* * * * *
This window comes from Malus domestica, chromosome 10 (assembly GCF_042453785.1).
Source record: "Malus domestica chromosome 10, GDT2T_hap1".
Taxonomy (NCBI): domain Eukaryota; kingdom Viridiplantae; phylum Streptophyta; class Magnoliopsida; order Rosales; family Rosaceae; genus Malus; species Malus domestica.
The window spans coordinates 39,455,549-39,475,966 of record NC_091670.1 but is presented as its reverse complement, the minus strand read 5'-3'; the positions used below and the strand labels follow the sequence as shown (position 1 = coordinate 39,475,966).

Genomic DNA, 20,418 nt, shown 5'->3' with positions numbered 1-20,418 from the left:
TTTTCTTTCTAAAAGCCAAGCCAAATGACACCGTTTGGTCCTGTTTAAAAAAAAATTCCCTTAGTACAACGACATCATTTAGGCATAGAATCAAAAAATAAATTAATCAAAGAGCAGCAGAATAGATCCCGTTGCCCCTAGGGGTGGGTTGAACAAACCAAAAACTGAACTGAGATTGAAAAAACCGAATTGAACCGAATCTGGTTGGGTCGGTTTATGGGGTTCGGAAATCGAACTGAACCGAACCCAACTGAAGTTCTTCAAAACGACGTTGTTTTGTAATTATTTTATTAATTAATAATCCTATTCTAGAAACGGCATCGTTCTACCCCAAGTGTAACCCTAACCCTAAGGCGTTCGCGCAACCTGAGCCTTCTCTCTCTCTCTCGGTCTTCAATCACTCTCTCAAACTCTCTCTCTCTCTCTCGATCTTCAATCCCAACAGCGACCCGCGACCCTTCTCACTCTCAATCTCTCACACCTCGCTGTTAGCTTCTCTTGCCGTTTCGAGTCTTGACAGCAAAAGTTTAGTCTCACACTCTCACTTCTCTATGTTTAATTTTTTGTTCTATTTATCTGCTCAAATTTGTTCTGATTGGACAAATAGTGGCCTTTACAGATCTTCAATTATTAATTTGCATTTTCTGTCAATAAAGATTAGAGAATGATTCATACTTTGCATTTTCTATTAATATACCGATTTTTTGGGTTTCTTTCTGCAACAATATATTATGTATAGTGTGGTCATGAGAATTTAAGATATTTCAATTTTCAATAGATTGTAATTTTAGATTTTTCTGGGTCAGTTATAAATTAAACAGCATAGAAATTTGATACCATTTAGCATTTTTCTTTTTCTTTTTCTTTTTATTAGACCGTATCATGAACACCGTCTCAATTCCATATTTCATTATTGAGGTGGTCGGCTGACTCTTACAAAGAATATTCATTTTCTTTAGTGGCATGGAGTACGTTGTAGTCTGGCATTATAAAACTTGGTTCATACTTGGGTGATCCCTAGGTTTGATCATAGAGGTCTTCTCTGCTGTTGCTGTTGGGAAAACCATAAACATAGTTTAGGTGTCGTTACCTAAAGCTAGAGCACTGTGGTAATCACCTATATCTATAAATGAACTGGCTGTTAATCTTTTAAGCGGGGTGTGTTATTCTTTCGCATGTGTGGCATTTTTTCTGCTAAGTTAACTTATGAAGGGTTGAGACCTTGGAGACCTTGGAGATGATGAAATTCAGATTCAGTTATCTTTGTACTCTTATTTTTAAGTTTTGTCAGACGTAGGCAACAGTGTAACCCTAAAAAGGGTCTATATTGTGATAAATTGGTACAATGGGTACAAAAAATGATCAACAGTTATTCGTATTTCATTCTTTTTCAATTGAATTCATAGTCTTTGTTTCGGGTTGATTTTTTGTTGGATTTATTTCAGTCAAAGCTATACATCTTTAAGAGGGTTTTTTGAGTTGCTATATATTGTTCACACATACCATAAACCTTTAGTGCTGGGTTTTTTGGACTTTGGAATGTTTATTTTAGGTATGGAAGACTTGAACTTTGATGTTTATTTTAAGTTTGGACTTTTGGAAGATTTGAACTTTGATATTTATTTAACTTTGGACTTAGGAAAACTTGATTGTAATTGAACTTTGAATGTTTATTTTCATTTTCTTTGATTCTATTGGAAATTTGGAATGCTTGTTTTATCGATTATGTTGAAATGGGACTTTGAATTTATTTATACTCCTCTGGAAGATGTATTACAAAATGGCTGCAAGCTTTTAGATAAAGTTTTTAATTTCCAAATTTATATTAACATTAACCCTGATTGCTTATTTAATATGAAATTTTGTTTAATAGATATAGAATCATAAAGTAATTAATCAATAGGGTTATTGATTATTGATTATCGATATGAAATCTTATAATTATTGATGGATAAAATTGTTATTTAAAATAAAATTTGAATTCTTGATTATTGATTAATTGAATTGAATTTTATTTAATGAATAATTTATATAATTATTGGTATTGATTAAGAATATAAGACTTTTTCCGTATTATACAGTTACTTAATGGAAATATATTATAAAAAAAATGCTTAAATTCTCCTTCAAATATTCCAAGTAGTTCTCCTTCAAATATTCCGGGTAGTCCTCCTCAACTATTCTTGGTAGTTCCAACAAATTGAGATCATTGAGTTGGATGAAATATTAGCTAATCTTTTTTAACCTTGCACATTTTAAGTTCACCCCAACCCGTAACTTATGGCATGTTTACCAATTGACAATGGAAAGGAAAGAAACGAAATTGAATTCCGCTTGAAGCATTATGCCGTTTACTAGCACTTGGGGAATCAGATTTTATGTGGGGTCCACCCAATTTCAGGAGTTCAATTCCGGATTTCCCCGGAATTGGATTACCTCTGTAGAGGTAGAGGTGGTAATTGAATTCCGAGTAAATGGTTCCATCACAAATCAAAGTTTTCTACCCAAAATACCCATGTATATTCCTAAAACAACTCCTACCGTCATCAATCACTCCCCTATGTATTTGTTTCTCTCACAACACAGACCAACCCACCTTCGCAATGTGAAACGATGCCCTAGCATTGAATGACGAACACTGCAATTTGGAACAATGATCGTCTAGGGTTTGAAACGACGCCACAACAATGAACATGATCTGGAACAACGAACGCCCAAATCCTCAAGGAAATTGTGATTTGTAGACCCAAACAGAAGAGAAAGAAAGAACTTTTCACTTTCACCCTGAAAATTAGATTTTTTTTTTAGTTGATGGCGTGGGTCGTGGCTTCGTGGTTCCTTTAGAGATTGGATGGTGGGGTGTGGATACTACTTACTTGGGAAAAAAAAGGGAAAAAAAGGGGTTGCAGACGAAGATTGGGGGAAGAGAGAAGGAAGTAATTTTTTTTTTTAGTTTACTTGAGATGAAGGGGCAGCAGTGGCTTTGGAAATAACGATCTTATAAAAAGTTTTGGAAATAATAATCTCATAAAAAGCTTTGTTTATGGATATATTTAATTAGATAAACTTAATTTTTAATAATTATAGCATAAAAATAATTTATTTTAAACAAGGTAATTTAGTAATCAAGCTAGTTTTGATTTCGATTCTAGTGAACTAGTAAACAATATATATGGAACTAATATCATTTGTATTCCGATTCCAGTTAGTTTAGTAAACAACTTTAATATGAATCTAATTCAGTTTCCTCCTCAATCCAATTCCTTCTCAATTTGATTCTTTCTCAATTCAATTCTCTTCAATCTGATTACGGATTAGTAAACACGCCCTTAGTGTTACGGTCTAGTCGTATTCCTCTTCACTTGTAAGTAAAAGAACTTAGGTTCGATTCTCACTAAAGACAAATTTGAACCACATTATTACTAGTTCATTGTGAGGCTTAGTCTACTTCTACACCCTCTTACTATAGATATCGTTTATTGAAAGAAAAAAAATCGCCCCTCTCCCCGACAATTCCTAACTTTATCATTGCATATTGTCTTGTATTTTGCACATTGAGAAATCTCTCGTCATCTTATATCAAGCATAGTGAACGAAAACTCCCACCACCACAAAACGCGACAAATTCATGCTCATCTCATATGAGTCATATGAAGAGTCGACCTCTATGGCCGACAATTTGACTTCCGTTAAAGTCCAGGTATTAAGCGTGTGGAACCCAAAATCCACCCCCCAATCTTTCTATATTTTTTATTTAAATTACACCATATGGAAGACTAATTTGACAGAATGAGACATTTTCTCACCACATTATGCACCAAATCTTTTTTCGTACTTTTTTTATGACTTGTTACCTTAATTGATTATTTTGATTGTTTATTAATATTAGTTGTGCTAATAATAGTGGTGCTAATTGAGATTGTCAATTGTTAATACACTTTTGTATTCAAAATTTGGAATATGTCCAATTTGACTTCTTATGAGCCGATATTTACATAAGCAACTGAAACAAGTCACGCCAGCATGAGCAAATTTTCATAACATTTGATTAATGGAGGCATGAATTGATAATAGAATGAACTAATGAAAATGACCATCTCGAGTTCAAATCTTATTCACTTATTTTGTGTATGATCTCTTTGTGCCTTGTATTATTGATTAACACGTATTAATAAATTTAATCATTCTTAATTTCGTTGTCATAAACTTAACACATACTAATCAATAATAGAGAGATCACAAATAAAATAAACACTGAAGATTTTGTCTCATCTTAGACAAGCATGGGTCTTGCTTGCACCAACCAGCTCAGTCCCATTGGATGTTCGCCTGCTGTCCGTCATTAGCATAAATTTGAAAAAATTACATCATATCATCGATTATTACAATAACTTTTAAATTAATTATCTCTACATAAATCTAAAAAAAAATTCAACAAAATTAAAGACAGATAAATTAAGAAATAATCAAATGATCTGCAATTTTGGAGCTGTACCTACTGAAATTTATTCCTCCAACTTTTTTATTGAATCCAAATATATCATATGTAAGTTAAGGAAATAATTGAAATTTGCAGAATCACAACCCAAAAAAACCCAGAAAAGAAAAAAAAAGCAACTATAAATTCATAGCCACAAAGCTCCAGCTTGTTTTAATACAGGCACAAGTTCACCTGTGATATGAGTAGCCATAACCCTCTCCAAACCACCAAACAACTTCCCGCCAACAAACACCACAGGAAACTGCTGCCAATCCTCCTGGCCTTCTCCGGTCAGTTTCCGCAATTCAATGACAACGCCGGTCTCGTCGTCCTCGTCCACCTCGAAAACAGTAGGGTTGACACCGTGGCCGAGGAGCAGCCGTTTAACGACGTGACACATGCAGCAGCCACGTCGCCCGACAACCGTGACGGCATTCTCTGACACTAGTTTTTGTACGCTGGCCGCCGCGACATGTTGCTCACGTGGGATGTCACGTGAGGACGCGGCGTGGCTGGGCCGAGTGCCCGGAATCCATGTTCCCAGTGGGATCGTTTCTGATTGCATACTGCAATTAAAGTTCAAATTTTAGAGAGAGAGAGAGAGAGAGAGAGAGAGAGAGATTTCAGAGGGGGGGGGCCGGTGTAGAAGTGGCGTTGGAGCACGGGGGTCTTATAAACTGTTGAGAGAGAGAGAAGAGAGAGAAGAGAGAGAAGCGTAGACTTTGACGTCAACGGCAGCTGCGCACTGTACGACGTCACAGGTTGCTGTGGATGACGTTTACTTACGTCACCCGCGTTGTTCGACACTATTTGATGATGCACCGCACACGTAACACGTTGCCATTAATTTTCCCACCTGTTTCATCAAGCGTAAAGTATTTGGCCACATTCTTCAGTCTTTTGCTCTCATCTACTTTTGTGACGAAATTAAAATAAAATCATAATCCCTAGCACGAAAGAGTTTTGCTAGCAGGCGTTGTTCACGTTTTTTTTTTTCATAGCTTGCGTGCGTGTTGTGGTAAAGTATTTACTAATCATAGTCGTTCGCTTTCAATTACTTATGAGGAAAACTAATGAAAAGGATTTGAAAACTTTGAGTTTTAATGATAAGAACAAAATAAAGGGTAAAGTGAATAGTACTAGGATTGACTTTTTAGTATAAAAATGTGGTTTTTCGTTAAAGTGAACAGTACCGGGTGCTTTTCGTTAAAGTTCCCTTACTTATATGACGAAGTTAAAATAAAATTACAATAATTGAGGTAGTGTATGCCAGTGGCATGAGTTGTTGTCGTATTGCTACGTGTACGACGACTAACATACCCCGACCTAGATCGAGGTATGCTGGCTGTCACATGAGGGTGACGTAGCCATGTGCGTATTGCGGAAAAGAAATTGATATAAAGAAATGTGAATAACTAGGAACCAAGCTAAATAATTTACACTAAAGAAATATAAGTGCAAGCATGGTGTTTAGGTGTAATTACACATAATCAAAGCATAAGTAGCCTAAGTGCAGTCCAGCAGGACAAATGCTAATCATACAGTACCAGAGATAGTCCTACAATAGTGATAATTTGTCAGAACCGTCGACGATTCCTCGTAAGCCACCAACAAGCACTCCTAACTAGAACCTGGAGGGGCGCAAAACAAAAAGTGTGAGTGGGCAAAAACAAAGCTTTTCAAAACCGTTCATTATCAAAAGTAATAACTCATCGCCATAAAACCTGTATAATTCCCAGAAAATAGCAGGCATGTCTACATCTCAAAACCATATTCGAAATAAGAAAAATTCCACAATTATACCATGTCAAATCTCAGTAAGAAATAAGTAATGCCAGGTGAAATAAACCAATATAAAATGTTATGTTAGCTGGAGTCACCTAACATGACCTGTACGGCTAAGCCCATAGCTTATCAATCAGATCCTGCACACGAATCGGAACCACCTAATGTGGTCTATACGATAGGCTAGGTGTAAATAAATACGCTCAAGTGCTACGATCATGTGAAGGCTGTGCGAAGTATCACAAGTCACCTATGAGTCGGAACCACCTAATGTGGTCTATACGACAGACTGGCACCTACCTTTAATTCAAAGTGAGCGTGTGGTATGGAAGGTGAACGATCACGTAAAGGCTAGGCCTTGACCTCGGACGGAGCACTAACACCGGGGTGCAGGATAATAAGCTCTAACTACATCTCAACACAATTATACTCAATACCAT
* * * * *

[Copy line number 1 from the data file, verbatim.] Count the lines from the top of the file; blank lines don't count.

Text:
This window comes from Malus domestica, chromosome 10 (assembly GCF_042453785.1).